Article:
Page:Old Towns and New Needs.djvu/61

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39
THE TOWN EXTENSION PLAN

land probably cost little or nothing and was free from buildings? At any rate, compare this with the way in which the public now has to pay for every site for a school or other building it requires, for every strip of road widening, for every scrap of open space, play ground or park, just because it does not look ahead and provide for development, but waits until the ground is covered with buildings and has reached almost its maximum value before it makes these provisions. The town plan will not only provide for future extension, but, by the very fact of doing so, will control and guide development along just those lines which will fall in with this provision; and, therefore, it is really possible by the combination of such reasonable foresight as a town plan can embody, with such control and guidance as those enforcing it will exercise, to adjust the provision to the future needs with a very fair degree of accuracy,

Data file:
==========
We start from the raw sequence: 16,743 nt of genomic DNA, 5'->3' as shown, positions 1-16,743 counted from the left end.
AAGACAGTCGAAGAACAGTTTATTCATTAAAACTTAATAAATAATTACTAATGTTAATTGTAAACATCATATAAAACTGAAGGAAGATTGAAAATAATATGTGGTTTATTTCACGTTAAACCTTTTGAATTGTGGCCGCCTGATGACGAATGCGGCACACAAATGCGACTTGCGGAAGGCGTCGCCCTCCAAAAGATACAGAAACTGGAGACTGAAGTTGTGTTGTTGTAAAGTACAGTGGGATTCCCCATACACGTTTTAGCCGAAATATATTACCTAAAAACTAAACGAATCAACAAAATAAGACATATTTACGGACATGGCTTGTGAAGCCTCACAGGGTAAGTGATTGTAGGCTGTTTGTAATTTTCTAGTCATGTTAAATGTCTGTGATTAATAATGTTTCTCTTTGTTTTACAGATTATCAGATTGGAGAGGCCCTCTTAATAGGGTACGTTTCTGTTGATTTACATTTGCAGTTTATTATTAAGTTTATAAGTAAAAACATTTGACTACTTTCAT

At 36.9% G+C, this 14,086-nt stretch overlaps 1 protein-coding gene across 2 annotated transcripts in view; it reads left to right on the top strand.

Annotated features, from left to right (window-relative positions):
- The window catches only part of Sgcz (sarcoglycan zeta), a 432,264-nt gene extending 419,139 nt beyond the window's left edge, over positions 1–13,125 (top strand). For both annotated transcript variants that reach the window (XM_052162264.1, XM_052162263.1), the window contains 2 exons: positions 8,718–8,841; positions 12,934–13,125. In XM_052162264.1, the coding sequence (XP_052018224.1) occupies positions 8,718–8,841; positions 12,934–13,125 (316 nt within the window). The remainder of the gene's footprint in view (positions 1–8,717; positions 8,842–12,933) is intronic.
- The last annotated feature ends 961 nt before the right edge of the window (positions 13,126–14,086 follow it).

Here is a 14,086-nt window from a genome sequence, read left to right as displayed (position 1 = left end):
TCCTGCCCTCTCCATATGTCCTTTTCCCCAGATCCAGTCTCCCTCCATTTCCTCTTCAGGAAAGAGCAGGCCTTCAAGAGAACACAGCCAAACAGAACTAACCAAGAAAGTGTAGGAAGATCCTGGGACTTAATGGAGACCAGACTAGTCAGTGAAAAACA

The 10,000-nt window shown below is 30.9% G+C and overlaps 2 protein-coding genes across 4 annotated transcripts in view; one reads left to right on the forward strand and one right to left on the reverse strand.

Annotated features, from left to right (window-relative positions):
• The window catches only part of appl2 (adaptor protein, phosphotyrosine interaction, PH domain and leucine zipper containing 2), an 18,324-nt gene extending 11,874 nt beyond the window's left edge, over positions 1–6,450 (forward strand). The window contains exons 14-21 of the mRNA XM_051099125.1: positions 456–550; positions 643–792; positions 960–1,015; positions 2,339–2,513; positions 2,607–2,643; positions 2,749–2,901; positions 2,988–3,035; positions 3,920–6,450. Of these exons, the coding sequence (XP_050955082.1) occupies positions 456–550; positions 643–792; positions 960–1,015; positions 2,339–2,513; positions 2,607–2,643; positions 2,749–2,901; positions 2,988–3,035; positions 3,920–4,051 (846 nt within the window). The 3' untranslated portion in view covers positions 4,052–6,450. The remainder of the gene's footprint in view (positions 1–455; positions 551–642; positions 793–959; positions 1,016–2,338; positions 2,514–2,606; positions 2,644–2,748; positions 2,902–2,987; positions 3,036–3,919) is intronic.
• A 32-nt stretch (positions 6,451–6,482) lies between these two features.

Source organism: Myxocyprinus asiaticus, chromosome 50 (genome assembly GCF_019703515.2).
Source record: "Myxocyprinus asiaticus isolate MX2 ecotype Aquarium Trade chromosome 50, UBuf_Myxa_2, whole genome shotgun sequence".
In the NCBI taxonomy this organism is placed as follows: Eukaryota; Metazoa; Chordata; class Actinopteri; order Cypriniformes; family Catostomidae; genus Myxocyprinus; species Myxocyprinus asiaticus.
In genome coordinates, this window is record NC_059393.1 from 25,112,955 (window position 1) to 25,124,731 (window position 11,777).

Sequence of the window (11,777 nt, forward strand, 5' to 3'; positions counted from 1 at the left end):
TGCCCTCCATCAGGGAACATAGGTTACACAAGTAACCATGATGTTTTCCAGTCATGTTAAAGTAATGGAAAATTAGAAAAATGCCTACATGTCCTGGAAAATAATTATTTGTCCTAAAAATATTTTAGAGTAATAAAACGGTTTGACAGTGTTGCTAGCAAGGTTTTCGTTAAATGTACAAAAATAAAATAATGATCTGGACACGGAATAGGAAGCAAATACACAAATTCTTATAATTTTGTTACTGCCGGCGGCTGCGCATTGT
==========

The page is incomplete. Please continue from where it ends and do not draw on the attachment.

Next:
A town plan can assist industry by reserving definite areas for industrial purposes, by arranging for the provision adjacent to these areas, of all the required facilities, such as railway carriage, water carriage, ample siding accommodation, space for needful warehouses, bonded stores, etc., and finally by securing, within easy access, adequate areas upon which those engaged in the industries can live under circumstances which will make for health, amenity, and the greatest efficiency. This is being secured by the city plan in many places, some examples of which I will show you shortly, but before doing so, let me ask you to consider what the city of Manchester might have been if its development had been carefully planned and guided by an enlightened Local